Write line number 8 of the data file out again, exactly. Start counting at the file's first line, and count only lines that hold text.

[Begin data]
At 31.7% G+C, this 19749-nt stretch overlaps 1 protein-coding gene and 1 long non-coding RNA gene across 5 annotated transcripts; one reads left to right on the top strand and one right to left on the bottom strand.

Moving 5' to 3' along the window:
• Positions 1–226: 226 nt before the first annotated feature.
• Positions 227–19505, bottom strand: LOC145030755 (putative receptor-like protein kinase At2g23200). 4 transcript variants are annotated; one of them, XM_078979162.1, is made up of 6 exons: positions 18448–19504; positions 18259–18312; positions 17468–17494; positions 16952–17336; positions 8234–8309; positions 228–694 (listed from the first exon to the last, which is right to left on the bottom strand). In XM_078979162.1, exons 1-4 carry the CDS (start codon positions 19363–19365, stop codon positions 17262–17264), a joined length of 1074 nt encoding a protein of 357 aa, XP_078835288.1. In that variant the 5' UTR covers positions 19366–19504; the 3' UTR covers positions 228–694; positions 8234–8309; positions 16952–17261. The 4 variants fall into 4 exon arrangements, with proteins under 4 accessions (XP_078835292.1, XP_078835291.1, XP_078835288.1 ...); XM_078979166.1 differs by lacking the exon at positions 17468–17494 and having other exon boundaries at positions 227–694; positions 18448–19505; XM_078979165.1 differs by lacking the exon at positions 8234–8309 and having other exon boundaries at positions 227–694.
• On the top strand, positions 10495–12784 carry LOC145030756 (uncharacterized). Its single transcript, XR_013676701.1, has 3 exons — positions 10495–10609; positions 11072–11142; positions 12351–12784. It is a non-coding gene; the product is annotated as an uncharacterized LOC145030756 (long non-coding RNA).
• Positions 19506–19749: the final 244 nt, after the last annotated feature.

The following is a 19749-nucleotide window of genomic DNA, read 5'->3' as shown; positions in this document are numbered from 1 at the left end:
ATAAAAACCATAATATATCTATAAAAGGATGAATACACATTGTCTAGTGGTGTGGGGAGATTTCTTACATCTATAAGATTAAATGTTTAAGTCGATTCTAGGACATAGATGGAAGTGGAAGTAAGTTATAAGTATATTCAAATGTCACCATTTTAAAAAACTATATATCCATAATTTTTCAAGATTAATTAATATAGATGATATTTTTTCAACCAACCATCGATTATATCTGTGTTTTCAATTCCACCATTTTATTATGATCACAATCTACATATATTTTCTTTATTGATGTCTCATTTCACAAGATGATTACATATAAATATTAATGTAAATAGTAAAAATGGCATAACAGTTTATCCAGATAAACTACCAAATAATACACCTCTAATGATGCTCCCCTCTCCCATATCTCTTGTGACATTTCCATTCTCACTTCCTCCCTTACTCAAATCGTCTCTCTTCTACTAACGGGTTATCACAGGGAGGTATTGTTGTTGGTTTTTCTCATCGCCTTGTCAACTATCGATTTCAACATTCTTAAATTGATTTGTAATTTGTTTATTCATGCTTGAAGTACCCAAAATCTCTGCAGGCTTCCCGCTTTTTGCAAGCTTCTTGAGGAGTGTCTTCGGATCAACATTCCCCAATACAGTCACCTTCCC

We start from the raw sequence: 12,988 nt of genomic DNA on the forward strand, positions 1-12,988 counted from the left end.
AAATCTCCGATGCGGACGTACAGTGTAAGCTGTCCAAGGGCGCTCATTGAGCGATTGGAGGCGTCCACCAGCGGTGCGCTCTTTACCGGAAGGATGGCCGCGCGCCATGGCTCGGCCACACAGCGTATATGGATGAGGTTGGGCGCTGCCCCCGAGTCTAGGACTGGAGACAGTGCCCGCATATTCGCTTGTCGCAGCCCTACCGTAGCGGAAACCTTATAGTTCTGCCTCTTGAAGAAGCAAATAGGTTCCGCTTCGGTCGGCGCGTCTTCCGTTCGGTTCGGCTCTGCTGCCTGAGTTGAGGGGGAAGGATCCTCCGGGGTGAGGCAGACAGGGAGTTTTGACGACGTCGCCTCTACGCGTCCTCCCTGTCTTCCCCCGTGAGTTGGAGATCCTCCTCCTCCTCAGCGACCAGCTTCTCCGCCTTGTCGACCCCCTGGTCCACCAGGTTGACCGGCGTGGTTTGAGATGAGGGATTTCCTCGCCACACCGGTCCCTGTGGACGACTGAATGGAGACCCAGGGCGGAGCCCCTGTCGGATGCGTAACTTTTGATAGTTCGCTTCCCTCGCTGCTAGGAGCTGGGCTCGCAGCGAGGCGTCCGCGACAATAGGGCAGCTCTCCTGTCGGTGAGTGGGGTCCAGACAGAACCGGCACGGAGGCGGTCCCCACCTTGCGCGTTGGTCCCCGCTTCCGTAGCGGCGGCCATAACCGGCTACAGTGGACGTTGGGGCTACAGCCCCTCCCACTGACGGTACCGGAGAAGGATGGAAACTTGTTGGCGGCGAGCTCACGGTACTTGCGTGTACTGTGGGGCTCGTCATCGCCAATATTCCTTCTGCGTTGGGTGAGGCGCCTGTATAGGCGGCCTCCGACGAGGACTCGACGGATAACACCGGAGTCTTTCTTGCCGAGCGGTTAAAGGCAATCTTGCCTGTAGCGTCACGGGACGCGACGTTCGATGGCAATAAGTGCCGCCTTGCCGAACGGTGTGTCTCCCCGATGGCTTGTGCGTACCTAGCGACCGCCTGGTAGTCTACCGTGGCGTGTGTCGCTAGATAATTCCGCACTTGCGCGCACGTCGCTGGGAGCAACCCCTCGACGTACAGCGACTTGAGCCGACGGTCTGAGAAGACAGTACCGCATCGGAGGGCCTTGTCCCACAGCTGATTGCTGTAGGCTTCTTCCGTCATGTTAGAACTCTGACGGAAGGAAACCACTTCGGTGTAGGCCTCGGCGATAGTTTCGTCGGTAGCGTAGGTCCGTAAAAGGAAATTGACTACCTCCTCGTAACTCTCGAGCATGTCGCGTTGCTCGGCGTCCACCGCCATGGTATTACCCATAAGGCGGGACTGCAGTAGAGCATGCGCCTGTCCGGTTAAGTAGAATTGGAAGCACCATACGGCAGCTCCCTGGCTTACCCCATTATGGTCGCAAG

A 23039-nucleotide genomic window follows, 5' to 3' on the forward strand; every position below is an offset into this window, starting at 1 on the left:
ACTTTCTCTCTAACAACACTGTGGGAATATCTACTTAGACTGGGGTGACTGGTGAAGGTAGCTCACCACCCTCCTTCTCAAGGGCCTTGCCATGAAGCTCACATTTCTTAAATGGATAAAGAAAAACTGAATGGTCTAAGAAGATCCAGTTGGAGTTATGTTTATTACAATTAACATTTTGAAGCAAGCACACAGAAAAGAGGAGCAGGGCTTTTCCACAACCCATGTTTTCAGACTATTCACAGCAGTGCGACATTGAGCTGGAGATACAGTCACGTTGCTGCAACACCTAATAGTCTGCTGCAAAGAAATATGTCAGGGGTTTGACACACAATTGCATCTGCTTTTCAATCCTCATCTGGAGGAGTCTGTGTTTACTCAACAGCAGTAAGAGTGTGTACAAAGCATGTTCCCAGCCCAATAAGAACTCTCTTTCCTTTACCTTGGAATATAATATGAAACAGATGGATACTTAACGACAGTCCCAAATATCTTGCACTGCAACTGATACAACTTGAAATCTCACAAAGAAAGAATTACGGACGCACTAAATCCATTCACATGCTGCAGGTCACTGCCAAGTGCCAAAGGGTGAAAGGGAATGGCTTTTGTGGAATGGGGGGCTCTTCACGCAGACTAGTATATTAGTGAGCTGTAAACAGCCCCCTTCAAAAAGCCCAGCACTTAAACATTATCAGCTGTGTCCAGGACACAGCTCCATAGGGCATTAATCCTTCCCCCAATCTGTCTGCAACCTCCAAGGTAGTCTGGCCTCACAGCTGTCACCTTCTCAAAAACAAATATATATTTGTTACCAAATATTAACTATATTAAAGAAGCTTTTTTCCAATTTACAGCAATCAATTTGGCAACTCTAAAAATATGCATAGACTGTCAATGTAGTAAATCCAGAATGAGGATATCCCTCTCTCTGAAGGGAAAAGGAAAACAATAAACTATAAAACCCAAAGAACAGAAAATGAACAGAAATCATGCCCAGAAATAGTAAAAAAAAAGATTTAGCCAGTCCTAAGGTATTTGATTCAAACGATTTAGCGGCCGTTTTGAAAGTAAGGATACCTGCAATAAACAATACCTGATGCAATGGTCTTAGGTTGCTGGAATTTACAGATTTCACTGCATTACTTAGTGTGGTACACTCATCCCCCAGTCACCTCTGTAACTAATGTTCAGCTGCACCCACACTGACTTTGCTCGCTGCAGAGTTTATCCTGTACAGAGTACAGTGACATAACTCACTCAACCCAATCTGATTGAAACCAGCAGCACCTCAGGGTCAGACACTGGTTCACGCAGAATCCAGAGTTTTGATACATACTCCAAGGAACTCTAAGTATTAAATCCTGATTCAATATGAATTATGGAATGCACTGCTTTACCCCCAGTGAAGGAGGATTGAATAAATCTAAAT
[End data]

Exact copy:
ATAAAAACCATAATATATCTATAAAAGGATGAATACACATTGTCTAGTGGTGTGGGGAGATTTCTTACATCTATAAGATTAAATGTTTAAGTCGATTCTAGGACATAGATGGAAGTGGAAGTAAGTTATAAGTATATTCAAATGTCACCATTTTAAAAAACTATATATCCATAATTTTTCAAGATTAATTAATATAGATGATATTTTTTCAACCAACCATCGATTATATCTGTGTTTTCAATTCCACCATTTTATTATGATCACAATCTACATATATTTTCTTTATTGATGTCTCATTTCACAAGATGATTACATATAAATATTAATGTAAATAGTAAAAATGGCATAACAGTTTATCCAGATAAACTACCAAATAATACACCTCTAATGATGCTCCCCTCTCCCATATCTCTTGTGACATTTCCATTCTCACTTCCTCCCTTACTCAAATCGTCTCTCTTCTACTAACGGGTTATCACAGGGAGGTATTGTTGTTGGTTTTTCTCATCGCCTTGTCAACTATCGATTTCAACATTCTTAAATTGATTTGTAATTTGTTTATTCATGCTTGAAGTACCCAAAATCTCTGCAGGCTTCCCGCTTTTTGCAAGCTTCTTGAGGAGTGTCTTCGGATCAACATTCCCCAATACAGTCACCTTCCC